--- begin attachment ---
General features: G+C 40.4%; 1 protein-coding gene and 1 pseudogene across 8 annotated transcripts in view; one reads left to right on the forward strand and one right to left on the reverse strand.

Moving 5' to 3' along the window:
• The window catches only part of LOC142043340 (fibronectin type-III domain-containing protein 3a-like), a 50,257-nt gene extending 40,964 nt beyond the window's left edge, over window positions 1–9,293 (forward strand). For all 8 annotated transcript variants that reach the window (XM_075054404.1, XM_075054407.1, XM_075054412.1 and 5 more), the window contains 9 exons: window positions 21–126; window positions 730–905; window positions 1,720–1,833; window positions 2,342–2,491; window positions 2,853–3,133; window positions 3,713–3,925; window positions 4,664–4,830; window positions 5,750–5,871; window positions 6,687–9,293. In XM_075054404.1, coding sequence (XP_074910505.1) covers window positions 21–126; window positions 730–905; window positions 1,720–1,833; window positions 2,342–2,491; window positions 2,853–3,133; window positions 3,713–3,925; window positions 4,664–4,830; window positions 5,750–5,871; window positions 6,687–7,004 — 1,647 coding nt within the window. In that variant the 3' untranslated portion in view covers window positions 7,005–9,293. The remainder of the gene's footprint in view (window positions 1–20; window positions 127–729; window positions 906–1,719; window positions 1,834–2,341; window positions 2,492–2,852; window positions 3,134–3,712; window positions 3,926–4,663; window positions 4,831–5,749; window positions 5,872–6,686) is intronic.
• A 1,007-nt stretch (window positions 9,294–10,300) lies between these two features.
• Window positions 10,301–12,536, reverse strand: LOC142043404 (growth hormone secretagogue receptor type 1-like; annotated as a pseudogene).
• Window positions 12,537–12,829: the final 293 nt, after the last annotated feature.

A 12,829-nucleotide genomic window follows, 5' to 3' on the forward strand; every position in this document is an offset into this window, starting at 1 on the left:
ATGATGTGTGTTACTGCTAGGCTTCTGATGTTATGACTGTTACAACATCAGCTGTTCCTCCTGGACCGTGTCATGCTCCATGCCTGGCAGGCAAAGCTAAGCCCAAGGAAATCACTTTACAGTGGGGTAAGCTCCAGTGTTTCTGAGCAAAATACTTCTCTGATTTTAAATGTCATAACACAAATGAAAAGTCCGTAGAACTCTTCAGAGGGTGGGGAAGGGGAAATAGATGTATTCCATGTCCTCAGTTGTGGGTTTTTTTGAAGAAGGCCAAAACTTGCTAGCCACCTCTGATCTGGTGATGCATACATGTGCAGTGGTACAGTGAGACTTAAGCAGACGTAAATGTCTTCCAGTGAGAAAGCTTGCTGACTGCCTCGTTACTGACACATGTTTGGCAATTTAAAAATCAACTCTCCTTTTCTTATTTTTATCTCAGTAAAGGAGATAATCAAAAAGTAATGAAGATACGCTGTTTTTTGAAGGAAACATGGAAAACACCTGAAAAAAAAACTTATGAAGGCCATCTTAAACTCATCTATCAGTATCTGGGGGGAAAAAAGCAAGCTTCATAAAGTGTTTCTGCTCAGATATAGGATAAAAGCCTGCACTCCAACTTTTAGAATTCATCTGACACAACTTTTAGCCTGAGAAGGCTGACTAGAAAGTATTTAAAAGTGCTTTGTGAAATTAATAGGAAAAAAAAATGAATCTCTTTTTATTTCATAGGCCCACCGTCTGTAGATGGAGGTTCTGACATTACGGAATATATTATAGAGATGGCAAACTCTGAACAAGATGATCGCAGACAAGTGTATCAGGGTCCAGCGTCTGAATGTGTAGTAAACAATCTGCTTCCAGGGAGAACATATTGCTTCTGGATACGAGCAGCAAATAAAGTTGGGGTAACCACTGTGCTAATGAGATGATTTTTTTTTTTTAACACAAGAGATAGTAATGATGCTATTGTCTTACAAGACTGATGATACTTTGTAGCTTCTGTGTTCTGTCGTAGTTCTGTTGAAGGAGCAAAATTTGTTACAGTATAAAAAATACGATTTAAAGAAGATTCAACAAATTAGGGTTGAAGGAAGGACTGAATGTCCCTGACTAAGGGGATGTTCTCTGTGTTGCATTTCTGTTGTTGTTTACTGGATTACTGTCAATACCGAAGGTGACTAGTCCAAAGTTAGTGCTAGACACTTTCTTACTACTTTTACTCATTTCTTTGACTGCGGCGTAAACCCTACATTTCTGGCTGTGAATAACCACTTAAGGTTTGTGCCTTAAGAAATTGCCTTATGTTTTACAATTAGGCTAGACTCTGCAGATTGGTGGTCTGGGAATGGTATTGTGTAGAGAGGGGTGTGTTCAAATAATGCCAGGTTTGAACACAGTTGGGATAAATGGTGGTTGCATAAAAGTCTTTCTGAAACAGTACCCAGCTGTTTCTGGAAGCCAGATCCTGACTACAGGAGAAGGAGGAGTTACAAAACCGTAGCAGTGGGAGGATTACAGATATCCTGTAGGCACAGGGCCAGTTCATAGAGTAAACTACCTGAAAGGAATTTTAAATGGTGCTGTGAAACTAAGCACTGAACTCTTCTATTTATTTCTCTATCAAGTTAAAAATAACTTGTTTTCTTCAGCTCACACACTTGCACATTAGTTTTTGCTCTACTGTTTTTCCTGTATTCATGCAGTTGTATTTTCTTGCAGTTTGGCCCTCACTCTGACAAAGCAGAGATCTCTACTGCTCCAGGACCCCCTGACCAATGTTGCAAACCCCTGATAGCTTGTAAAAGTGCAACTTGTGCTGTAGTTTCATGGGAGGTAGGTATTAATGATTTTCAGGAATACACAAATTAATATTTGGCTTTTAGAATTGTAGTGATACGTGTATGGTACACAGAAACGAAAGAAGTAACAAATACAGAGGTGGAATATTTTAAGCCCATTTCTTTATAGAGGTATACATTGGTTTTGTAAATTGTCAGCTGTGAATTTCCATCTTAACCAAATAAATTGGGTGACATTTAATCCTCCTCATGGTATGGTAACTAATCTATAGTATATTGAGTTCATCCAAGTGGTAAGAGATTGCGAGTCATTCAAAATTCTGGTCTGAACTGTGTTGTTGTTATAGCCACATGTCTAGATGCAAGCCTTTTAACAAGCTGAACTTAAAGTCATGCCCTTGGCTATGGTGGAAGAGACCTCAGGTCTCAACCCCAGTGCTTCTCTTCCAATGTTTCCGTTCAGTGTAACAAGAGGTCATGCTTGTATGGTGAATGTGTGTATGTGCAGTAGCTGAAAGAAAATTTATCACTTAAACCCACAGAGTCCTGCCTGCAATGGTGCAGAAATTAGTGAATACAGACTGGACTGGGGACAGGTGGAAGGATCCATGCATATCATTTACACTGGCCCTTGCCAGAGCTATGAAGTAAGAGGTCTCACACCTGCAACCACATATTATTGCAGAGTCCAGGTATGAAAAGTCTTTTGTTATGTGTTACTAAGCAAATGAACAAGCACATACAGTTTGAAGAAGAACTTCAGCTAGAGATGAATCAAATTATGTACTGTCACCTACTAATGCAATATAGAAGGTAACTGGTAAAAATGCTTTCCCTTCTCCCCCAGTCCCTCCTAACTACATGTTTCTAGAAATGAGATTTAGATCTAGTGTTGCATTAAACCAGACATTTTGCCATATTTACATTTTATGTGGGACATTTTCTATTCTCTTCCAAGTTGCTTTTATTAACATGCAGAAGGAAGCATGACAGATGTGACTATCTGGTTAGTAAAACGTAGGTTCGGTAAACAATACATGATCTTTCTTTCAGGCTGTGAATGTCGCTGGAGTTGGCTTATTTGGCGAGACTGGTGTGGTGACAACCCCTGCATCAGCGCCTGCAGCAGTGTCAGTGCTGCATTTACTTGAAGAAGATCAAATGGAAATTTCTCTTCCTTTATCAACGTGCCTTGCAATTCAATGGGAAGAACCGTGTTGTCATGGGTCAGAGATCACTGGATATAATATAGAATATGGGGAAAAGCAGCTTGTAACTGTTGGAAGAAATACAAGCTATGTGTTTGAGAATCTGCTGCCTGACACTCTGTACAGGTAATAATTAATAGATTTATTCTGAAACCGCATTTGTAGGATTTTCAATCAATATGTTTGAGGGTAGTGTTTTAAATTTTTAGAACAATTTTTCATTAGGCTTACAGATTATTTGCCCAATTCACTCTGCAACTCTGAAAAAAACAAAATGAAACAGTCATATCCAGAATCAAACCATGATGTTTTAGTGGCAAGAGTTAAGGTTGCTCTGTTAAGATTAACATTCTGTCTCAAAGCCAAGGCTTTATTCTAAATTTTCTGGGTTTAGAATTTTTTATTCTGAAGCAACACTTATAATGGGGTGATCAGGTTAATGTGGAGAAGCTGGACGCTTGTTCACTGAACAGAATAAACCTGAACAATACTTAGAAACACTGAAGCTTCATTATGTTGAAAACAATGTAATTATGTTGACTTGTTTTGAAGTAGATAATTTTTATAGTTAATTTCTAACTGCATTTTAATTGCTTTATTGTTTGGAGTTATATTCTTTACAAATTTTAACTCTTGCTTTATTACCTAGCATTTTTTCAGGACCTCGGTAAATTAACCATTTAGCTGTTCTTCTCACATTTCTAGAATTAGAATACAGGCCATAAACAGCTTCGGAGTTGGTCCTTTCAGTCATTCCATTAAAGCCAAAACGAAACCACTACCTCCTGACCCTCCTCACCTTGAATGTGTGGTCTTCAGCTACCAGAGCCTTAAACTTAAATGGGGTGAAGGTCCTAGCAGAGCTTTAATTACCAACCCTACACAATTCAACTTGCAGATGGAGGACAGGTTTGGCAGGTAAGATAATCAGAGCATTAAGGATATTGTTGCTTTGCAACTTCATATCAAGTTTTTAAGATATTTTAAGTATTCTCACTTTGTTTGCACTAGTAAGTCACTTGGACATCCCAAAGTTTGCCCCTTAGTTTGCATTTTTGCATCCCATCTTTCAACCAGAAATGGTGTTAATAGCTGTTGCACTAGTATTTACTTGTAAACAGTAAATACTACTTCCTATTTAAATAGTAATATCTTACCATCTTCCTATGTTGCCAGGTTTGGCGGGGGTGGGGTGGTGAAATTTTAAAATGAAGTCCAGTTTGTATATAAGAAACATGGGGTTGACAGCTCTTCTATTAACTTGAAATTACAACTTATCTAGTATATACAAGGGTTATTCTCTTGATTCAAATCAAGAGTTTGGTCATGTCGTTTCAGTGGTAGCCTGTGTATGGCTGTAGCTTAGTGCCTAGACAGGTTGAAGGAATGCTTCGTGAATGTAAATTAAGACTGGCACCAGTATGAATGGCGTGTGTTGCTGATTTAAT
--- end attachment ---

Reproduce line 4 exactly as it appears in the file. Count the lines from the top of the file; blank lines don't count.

• A 1,007-nt stretch (window positions 9,294–10,300) lies between these two features.